“With the three counties vulnerable and underserved populations, the county Local Health Departments also request to continue receiving allocations for their vulnerable populations locally to meet the needs of those with transportation/access issues while also supporting a larger regional clinic at GCC,” the officials wrote.
The clinic would be strategically located between Buffalo and Rochester. The site at GCC would provide closer access to a mass vaccination clinic for residents in the three rural counties, and also would draw the eastern and western portions of other contiguous counties with the college campus easily accessible off the Thruway, the officials wrote.
“Our three counties look forward to working with your office to provide this much needed and more equitable solution to meet the needs of the more rural communities,” the officials concluded in the letter to the governor.
Governor Andrew M. Cuomo on Monday announced new, expanded guidelines for visitation of residents in nursing home facilities in accordance with CMS and CDC guidelines to begin on February 26.
The Department of Health recommends that visitors take a rapid test before entry into the facility, and DOH will provide rapid tests to nursing homes to facilitate their ability to test visitors on-site and at no cost. Visitation continues to depend on the nursing home facility being free of COVID-19 cases for 14 days and the facility is not currently conducting outbreak testing.
“One of the most devastating aspects of this virus has been how it separated families from their loved ones, making an already difficult situation even harder to bear,” Governor Cuomo said. “Thanks to the dedication of New Yorkers, we’re now at a point where we can begin to expand nursing home visitations under strict guidelines to protect the health and safety of residents.”
For counties with COVID-19 positivity rates between 5-10 percent on a 7-day rolling average, visitor testing is required and visitors must either present with a negative Covid-19 test, either PCR or rapid, within 72 hours or facilities may utilize rapid tests to meet the requirement. For counties with Covid-19 positivity rates below 5 percent on a 7-day rolling average, visitor testing is strongly encouraged and rapid tests may be utilized.
Alternatively, visitors may provide proof of a completed Covid-19 vaccination no less than 14 days from the date of the visit and no more than 90 days prior to the visit. Visitation will not be permitted if the county’s Covid-19 positivity rate is greater than 10 percent. Compassionate care visits are always permitted.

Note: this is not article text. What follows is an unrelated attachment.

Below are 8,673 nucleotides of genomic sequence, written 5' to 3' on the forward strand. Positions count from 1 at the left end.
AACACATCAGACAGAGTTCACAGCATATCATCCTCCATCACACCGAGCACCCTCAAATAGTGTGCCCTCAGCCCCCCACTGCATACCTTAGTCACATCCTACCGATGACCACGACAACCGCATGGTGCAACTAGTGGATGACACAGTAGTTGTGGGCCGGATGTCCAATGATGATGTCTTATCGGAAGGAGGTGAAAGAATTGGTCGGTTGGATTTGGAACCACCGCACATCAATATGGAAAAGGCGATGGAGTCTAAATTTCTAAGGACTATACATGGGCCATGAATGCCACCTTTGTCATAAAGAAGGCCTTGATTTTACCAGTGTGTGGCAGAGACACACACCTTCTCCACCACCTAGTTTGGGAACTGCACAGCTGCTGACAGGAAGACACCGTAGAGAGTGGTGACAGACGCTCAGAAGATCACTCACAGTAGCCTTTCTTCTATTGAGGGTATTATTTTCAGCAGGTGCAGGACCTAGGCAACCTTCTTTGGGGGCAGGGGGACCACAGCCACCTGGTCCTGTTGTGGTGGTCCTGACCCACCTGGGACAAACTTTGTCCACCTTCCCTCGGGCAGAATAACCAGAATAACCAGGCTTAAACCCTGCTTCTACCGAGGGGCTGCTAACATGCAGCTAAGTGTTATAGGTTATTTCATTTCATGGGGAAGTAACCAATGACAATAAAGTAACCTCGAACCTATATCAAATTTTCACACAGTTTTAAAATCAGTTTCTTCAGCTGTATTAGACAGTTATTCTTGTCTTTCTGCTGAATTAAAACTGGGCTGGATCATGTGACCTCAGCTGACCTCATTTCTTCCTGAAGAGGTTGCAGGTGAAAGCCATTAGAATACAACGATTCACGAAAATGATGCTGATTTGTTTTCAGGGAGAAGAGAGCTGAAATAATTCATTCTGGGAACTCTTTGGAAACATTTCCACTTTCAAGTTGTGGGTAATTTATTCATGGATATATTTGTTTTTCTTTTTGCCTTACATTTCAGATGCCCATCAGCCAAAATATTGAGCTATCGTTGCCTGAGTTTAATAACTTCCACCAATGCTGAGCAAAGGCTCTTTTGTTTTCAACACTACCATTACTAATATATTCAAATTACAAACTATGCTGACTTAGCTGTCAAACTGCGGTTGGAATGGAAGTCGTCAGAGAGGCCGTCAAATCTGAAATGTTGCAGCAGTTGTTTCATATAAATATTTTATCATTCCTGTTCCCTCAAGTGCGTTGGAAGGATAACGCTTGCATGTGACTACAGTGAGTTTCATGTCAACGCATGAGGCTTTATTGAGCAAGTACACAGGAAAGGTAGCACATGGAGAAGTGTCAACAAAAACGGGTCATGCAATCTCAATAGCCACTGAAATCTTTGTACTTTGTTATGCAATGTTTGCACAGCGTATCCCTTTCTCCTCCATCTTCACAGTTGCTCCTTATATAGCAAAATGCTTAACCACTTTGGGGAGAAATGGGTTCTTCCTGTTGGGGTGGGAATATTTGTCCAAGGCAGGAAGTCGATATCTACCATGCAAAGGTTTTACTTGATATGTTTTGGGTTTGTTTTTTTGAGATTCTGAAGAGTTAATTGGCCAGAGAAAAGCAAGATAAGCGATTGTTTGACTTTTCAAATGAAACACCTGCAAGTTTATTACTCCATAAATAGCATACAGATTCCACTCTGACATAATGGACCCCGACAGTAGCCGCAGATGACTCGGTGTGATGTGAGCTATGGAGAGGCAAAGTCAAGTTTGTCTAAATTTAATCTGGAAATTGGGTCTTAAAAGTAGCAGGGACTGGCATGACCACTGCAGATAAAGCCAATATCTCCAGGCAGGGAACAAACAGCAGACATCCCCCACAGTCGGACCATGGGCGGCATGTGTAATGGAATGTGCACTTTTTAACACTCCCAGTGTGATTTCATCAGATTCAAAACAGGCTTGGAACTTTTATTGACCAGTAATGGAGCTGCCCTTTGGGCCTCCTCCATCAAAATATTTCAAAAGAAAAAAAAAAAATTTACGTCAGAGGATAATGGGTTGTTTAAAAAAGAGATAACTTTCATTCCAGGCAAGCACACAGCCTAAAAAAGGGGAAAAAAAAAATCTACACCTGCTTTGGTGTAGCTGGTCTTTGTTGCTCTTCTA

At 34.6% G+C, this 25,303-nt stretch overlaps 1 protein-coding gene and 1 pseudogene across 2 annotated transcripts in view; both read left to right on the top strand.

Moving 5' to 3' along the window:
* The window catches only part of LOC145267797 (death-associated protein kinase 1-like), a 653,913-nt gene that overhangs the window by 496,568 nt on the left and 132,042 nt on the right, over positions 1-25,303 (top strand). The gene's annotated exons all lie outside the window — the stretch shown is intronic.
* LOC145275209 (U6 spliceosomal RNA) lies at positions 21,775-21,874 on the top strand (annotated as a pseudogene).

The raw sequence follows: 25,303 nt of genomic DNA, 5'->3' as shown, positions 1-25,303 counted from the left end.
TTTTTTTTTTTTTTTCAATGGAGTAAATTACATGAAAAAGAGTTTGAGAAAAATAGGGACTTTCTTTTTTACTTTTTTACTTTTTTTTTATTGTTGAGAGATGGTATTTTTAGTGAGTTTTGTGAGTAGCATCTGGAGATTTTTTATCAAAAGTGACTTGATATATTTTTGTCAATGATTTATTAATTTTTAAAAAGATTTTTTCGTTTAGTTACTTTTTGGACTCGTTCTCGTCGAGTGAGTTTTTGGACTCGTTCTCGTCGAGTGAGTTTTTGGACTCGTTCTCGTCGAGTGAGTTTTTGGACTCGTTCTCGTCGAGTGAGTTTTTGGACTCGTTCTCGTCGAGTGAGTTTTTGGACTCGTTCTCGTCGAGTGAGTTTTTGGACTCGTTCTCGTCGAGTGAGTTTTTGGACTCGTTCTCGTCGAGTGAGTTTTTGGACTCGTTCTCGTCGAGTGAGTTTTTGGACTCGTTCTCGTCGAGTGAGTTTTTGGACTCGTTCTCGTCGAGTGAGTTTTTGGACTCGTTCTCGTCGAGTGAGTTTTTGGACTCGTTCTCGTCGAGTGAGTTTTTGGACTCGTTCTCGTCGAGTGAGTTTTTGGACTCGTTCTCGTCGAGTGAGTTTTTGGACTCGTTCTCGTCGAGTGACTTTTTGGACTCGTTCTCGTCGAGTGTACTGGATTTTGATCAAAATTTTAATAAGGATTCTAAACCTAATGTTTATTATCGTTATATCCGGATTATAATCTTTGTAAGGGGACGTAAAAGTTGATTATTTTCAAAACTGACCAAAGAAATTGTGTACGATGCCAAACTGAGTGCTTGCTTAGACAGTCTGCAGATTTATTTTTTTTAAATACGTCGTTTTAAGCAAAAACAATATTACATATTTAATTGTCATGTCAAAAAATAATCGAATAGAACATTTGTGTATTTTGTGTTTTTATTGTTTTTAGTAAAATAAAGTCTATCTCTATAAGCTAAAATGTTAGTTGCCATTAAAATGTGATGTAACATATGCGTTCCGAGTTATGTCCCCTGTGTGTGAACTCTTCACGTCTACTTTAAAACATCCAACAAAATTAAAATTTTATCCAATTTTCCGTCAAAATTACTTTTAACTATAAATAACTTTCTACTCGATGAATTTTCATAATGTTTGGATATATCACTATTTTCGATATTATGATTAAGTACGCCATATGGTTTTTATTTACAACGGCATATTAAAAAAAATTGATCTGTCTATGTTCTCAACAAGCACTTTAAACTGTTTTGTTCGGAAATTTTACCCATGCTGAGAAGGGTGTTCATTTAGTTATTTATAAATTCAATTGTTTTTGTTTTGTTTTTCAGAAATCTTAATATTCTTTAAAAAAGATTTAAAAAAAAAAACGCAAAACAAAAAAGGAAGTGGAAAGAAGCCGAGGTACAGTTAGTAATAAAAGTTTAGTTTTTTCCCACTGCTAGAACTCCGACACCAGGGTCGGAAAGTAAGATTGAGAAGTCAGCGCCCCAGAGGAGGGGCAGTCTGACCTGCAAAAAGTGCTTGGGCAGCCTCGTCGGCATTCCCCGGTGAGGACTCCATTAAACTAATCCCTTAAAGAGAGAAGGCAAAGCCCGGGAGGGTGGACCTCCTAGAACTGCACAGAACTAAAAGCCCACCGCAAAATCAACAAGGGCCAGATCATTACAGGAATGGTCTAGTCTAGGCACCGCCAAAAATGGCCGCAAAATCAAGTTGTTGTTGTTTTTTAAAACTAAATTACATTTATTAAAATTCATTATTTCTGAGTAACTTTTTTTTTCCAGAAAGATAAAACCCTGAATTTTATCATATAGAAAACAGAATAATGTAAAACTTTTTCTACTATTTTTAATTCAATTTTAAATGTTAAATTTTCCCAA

Based on the needs of residents and a facility’s structure, visitation can be conducted in resident rooms, dedicated visitation spaces and outdoors. The number of visitors to the nursing home must not exceed 20 percent of the resident census at any time and the number of visitors and time allocated to visitation should be considerate of this capacity limitation.
Full DOH guidance for nursing home visitation can be found by clicking here.
By Tom Rivers, Editor Posted 22 February 2021 at 9:27 pm
Teen inspired community during fight with leukemia for 2 ½ years
Photos by Tom Rivers: Evan Valentine is hugged by principal Sue Cory when he returned to school on April 22, 2019. About 450 of his classmates surprised him in the school gym and gave him a standing ovation for his first day back at school after enduring five months in the hospital for chemo and recovery. Many of the teachers and students wore orange “Evan Strong” shirts to celebrate Evan’s return.
HOLLEY – Evan Valentine, a member of Holley’s Class of 2021, passed away on Sunday after fighting leukemia for nearly 2 ½ years.
“This is a loss to our school and our community, as many have rallied around Evan for the past couple of years,” Sue Coy, the middle and high school principal, said in a message on the district website. “Death is difficult for us all to deal with,” Cory wrote in her message. “We all handle this in different ways. We want you to know that it is OK to need and ask for support.”
Provided photo: Evan Valentine is shown on Nov. 4, 2018 with some of the get well cards he received. These cards were from Boy Scouts in Holley and the First Presbyterian Church of Holley.
Grief counselors were at the school today and will be available on Tuesday from 7:30 a.m. to 3 p.m. Students, even those on remote learning are welcome to come to the school for any support.
Evan, the son of Diane and Neil Valentine, was a very popular student at Holley. He played soccer and golf and performed in the school musicals. He was confirmed at St. Mary’s Catholic Church in August and was the altar server of the year in 2018 in the Western New York Diocese.
“Our thoughts and prayers go out to the Valentine family,” Cory said. “They have continually felt the love of this community.”
Evan was diagnosed with leukemia on Oct. 19, 2018, a day before he was to play in a Sectional soccer game for Holley as a center defender.